How AI-based research tools can empower researchers and dive deeper into data
| 4 min read | Interview
Sherry Winter is Director of Biology and Biomedical Solutions at Elsevier, where she oversees product development and works with customers to understand research challenges before developing solutions and tools that will overcome those barriers. Alongside her more than ten years’ experience in life science product development and a PhD in medical genetics from the University of Toronto, Canada, Winter brings expertise from Qiagen and the Moffitt Cancer Center and Research Institute.
Elsevier recently launched a research tool that “visualizes a comprehensive landscape of biological relationships.” Here, Winter delves into exactly how it empowers researchers.
Broadly, how can digitalization improve the drug discovery process?
Digitalization of manual and paper-based processes is a major step towards more efficient drug discovery and is a journey that most life sciences organizations started a while ago. But it’s not enough to just give researchers access to digitalized internal data. To prevent duplicated experiments and make more confident hypotheses, researchers must be equipped with search tools that enable them to sift through external data sources too, such as journal articles, public data repositories, regulatory documents, and clinical trial data.
Why are AI tools so important for the future of research?
Tools with AI capabilities can help relieve the pressure on researchers when it comes to understanding disease biology. Many researchers will read articles to form an understanding, but AI tools can quickly collate critical data from millions of full-text journal articles, abstracts, and thousands of clinical trials. This feat is simply not possible for researchers to do manually. The best research tools are also accessible and structure data in an interactive way. After all, there’s no use bringing datasets together, if the information is too challenging to query or analyze.
What do you mean by a “comprehensive landscape of biological relationships?”
Pharmaceutical companies are setting their sights on solving diseases with increasingly complex biology, where many genes, proteins, tissues, and processes are involved. Yet intense competition demands that insights into these relationships are identified quickly and confidently to bring new therapies to patients sooner. Researchers need to be equipped with access to data and analytical skills to achieve this level of speed.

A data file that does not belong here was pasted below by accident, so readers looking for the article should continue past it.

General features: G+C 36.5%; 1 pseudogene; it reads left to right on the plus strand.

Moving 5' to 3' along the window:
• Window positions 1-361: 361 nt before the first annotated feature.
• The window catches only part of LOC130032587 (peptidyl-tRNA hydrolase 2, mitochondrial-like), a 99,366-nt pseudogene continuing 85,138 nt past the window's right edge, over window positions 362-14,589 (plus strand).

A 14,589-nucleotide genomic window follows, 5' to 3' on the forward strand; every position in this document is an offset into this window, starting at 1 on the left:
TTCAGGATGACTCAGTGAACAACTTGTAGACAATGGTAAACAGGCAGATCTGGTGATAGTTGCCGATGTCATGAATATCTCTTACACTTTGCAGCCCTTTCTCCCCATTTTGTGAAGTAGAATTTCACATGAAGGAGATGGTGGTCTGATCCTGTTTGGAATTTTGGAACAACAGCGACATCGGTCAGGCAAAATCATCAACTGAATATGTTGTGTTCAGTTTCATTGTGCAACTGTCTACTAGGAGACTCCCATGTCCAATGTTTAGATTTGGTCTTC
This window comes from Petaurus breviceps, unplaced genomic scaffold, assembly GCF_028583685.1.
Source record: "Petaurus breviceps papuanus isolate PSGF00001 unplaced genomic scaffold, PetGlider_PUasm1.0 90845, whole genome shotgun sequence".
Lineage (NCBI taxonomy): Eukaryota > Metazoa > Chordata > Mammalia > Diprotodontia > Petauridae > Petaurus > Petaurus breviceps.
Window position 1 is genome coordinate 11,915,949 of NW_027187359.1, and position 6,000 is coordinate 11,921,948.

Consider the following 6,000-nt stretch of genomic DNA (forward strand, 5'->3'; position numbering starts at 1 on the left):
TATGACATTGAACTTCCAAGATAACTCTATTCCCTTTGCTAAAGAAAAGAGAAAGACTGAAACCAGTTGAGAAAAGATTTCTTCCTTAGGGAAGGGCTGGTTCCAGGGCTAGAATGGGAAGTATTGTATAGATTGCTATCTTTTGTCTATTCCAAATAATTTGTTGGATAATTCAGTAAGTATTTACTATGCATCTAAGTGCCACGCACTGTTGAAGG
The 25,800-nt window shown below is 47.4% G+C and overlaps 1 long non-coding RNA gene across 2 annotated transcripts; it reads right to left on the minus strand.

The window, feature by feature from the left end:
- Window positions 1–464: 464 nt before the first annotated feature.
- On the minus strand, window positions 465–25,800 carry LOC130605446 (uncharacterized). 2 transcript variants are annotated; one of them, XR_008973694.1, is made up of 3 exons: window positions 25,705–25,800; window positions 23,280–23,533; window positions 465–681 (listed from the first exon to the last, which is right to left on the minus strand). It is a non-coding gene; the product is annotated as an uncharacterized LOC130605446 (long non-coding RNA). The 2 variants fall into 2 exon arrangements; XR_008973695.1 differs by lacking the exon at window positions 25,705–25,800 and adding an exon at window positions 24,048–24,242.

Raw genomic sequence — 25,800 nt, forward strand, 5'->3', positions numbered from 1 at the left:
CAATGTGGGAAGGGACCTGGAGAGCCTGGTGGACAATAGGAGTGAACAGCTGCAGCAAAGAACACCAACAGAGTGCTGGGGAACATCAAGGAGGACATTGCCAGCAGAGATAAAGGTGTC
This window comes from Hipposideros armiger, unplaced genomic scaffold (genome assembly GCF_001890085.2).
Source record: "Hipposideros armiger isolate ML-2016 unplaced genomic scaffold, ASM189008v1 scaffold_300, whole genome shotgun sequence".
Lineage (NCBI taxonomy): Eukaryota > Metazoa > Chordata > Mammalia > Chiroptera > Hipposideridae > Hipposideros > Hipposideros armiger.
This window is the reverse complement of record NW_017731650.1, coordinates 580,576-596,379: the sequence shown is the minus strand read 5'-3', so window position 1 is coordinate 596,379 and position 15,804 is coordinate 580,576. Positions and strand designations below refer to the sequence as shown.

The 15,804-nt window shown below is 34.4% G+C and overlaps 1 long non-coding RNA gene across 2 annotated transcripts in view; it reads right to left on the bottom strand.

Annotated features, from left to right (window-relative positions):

In any given disease or drug mechanism, there is a vast range of related biology concepts and relationships that a researcher needs to understand to advance their work; for example, gene expression; proteomics/physical interaction; metabolomic/molecular transport and modification; functional association (between a disease and a cellular process or another disease); and regulation.
AI-based research tools highlight the links between these to allow researchers to understand disease biology and make AI-informed decisions based on crucial evidence. This information is displayed in a Sankey diagram that makes relationships easy to visualize.
Upstream connections are displayed to the left (things that impact on the term) and downstream connections to the right (concepts are acted on by the search term). For example, if a researcher searched for a potential drug target, “EPAS 1” (Endothelial PAS domain-containing protein 1, also known as Hif2a), to the left they could identify potential antagonists; for example, proteins upstream of EPAS1 that negatively affect its expression. To the right, they can see diseases that EPAS1 is associated with causing. This format means researchers can understand disease development, progression, and drug responsiveness, whatever their level of data skills.
How else can researchers focus on specific targets in such a huge database?
Tools can (and should) include features that can help. Our tool has filters that allow researchers to narrow down their research questions and confirm their experimental hypotheses for new drug targets, biomarkers, and drug repurposing projects. Researchers can look for new findings by filtering for relationships only reported once or twice – or filter by specific publications dates, specific clinical trial information, or type of relationship (such as proteins that positively or negatively regulate a disease).
How do you expect such research tools to continue to advance in the future?
Life sciences companies are rapidly investing in technology that can help them automate data curation and literature review. Machine learning and other AI-based technologies are at the top of this hype cycle, and are being hailed by many as the future of more efficient drug discovery and research. However, it’s important to recognize that generalized AI-tools aren’t the best fit for life sciences research since they lack subject matter expertise and nuance. If companies really want to accelerate research over the coming years, they should consider using research tools that are purpose-built for drug discovery and the pharmaceutical industry.